Authors: Piotr Błaszczyk and Anna Petiurenko In De Analysi, Newton derives three primary achievements of calculus: the area under the curve \(y(x)=x^{\tfrac mn}\) equals \(\frac {n}{m+n}x^{\tfrac {m+n}n}\) (Rule I), the power series of arcsine, and the power series of sine. Two further Rules introduced without proof reinforce Rule I. Rules II and III state that the area under finitely/infinitely many curves equals the sum of areas under each curve. The standard interpretation of De Analysi runs through calculus: adopting the Riemann integral, it presents Rule I as the Fundamental Theorem of Calculus \((\int_0^x f(t)dt)'=f(x)\). Accordingly, termbyterm integration of series explains Rule III. However, this interpretation does not correspond to the argument’s structure regarding the series of arcsine and sine. In calculus, one first expands the series of sine and then gets the expansion of arcsine by the theorem on the inverse function derivative. On the contrary, Newton finds the power series of arcsine first and then the series of sine. The core of this difference is that Newton does not apply the derivative or limit concept. We interpret De Analysi within the framework of nonstandard analysis, providing a coherent account of Newton’s technique of indivisibles, measuring the area under a curve by rectangles and ‘infinitely close’ relation as a deductive tool. We represent Newton’s arguments on a hyperfinite grid, meaning a discrete domain rather than a continuous one. We measure the area under a curve by a hyperfinite sum, reconstruct Newton’s proof of Rule I, and prove his Rule III. Bibliography


15:40 
Gabriele Buriola, A parameterized family of decidable theories involving differentiable functions 

Authors: Gabriele Buriola, Domenico Cantone, Gianluca Cincotti, Eugenio Omodeo and Gaetano Spartà We build on the existing literature on decidability in elementary analysis [2,3] by introducing a new family of decidable theories (Here the word ‘theory’ refers to a fragment of a logical language subject to strong syntactic restraints.) called \(\text{RDF}^n\). These theories are parameterized by natural numbers and involve differentiable real functions of class \(C^n\). By extending the previously developed theory \(\text{RDF}^{*}\) [1], each \(\text{RDF}^n\) is a quantifierfree firstorder theory that includes numerical variables, basic arithmetic operations, function variables, and operators and relators for function addition, multiplication by a scalar, differentiation, function comparisons, strict and nonstrict monotonicity / convexity / concavity, and comparisons between functions (and their derivatives up to \(n\)th order) and realvalued terms. The sentences constituting the \(\text{RDF}^n\) language are (universally closed) propositional combinations of atomic formulas of the forms shown in the table: therein, the prefix ‘\(\text{S}\_\)’ indicates strictness; \(\alpha\) stands for an integer ranging from 1 to \(n\) and \(D^\alpha\) denotes the \(\alpha\)th order derivative; \(A\) stands for an interval specification; \(\bowtie\) can be any of the relators \(=,<,>,\leq,\geq\); \(s,t\) stand for realvalued terms, and \(f,g\) for terms designating functions in \(C^n\).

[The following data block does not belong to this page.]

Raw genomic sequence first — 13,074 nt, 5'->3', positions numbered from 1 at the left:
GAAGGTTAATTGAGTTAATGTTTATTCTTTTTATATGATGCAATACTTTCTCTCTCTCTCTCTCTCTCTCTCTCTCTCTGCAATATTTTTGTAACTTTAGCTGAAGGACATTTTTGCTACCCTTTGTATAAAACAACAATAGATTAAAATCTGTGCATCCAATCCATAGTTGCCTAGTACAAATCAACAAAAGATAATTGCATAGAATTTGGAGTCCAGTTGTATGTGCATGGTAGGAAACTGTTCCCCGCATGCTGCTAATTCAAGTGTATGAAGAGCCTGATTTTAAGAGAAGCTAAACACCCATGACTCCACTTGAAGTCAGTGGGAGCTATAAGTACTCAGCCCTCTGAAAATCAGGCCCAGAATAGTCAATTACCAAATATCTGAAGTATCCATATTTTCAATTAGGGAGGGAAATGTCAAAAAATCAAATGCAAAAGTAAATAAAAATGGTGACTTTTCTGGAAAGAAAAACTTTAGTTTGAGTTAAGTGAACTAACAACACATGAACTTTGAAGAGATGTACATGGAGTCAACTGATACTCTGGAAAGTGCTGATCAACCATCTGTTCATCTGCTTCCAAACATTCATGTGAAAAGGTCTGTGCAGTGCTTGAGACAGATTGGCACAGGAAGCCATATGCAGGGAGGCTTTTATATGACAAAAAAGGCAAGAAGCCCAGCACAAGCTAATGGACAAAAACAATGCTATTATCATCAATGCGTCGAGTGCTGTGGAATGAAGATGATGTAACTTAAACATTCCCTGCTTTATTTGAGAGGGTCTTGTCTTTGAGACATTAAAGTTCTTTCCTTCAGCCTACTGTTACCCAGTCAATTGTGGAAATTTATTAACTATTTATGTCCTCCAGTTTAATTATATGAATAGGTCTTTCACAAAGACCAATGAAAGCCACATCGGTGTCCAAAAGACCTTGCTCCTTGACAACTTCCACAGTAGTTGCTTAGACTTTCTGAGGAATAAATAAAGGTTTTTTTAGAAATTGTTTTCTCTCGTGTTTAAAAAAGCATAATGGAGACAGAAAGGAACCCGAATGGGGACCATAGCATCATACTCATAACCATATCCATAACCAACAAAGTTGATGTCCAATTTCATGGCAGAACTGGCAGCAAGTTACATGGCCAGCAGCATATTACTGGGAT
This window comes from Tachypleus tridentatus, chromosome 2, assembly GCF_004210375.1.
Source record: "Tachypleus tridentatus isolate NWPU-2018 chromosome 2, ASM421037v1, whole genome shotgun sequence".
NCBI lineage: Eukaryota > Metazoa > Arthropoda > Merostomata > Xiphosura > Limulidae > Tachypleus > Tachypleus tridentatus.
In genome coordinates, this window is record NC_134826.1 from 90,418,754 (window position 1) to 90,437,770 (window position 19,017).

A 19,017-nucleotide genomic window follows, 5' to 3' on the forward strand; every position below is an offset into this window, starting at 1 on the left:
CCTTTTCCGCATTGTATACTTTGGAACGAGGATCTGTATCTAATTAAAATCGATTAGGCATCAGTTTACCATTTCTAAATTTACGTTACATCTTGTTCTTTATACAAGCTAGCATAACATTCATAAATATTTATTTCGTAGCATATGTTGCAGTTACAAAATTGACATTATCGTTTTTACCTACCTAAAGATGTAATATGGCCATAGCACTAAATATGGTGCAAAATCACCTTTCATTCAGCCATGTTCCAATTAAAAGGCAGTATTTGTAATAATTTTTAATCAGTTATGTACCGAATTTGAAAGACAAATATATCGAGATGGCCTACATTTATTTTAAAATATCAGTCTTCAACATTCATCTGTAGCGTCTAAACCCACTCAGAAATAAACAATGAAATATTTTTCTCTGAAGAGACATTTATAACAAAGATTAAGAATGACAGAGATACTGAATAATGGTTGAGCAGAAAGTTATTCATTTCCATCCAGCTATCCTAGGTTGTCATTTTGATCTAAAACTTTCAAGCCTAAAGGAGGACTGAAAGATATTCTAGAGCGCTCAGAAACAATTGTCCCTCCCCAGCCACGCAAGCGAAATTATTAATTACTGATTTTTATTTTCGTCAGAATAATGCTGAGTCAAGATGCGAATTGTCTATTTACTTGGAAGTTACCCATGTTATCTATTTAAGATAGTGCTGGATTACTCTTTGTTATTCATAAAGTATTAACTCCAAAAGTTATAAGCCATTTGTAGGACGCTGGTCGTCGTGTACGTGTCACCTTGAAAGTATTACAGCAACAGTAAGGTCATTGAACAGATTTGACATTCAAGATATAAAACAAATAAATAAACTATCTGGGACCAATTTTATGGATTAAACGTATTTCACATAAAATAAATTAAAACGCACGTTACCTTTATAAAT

The decidability of these theories relies on the one hand on Tarski’s celebrated theorem [6] concerning the decision problem for the algebra of real numbers and, on the other hand, on interpolation techniques. Our ultimate goal is to institute a uniform theory \(\textit{RDF}^{\infty}\) encompassing \(C^{\infty}\) functions. Additionally, we explore the limits of decidability in the presence of a richer endowment of constructs relating derivatives and functions, e.g., equalities of the form \(\left( D^2[f]=g \right)_{\! A}\), building upon the findings of Richardson [4] and subsequent improvements by Laczkovich [5]. Bibliography